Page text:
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As another non-sporty type. Yes they are inspiring...
I don't know about you, but I find the Olympics very inspiring (and not because I'm remotely sporty :)) - these are my thoughts about it. #ThinkyThursdays  22
Well our screens and feeds have been dominated by one thing over the past two weeks: the Olympics, and I have been amazed by some of the performances. Hence I thought it a good topic for Thinky Thursdays. Welcome to my blog. ...
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#AmazonGiveaway. Love reading British mysteries? Enter for a chance to win!
Beyond Belief by Helen Smith When famous psychic Perspicacious Peg predicts that someone will drown at the Belief and Beyond conference in the seaside town of Torquay, twenty-six-year-old amateur sleuth Emily Castles is recruited to investigate. The potenti...
Beyond Belief by Helen Smith When famous psychic Perspicacious Peg predicts that someone will drown at the Belief and Beyond conference in the seaside town of Torquay, twenty-six-year-old amateur sleuth Emily Castles is recru...
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Basic Information
Other names
Web Dev | Writer | Creator of Universes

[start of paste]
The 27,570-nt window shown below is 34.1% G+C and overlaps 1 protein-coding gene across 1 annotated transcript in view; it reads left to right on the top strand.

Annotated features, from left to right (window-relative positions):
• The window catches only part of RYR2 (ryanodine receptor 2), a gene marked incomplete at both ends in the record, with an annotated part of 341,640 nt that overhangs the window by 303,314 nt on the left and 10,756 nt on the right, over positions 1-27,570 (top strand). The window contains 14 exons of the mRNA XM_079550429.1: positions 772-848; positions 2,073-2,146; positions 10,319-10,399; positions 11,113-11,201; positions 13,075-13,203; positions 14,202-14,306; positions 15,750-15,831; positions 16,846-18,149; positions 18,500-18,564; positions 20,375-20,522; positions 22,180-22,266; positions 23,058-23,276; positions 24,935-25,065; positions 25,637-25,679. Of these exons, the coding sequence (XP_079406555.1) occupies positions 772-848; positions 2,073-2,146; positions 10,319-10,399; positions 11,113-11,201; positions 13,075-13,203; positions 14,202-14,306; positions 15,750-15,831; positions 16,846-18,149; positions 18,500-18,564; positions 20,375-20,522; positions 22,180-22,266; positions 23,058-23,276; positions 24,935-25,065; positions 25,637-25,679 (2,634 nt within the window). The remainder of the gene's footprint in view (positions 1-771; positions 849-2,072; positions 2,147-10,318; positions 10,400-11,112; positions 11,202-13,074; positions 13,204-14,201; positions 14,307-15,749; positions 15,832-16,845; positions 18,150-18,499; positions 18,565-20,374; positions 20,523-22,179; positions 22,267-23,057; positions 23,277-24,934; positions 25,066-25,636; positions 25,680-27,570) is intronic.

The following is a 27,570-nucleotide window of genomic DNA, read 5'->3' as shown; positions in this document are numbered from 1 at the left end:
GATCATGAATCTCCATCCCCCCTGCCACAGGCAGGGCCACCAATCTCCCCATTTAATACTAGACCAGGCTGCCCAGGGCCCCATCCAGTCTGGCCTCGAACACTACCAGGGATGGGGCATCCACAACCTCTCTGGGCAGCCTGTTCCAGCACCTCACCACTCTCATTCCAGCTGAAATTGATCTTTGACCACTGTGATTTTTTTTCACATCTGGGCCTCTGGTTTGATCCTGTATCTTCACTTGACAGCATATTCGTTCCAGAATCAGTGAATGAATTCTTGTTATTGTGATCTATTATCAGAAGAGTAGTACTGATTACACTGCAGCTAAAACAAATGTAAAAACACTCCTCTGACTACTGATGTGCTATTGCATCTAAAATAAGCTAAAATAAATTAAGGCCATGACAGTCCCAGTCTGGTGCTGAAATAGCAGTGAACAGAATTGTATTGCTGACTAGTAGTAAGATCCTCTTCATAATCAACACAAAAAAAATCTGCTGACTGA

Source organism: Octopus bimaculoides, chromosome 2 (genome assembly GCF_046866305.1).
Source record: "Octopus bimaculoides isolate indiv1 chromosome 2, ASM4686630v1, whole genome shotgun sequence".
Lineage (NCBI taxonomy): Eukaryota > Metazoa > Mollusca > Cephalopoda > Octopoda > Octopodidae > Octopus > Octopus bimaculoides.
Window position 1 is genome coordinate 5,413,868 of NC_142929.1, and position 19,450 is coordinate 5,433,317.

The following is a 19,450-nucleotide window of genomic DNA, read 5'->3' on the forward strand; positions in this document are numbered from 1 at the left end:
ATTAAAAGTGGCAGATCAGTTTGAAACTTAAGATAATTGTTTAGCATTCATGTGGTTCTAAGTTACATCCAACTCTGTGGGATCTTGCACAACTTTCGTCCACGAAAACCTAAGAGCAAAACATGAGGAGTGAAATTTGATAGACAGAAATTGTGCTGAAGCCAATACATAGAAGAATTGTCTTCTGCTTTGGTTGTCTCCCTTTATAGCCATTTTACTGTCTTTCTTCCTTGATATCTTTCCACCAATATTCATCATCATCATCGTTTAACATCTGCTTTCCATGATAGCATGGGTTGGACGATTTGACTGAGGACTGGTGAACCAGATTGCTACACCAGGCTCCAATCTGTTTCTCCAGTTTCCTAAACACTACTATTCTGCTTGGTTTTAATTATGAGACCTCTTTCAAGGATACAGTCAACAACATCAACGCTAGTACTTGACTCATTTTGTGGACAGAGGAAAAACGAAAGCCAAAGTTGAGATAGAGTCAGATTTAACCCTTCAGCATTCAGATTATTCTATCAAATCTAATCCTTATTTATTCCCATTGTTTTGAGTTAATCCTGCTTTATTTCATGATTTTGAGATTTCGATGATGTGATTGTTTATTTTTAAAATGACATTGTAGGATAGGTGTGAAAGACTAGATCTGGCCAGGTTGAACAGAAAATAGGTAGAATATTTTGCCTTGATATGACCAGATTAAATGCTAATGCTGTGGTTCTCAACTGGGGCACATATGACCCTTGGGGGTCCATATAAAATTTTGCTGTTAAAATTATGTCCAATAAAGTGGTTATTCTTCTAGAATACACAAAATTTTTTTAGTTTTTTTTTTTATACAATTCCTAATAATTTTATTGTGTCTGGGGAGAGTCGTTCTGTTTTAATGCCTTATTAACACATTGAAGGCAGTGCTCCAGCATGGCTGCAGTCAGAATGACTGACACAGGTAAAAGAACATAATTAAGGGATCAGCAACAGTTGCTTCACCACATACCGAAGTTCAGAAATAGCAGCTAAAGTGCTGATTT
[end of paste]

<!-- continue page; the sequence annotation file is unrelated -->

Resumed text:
By working day I'm a contract web developer. This means I move around from company to company building websites. By night I'm a writer of Fantasy and Science Fiction, currently focussing on Steampunk - though unlike any you may (or may not) have read before. I am also a screenwriter and sometime poet.


All my steampunk stories are set in the same alternate world where, in 1843, Sir Michael Faraday demonstrated his Principle for the Partial Nullification of the Effects of Gravity. All the stories take place after that. The stories are mostly in three series:

The Maliha Anderson Series (15+)
The Iron Pegasus Series (11+)
The Frozen Beauty Series (13+)

And the pure fantasy Patterner's Path series:
Follow me!

If you just want to hear about new releases join this list.

Or you can sign-up to my newsletter and get the first two Frozen Beauty books free. The newsletter comes out every two weeks and contains interviews with other authors, little tidbits of possible interest plus news about my writing - and no hard sell.

Circle me:
  • Screenwriting (TV & Film)
  • Writing (novels & poetry)
  • Steampunk
  • Drupal, PHP & coding in general

Bragging rights
Two brilliant kids - and a best friend I've been married to for 30 years.
Writer (and develops webs for food)
Steve Turnbull's +1's are the things they like, agree with, or want to recommend.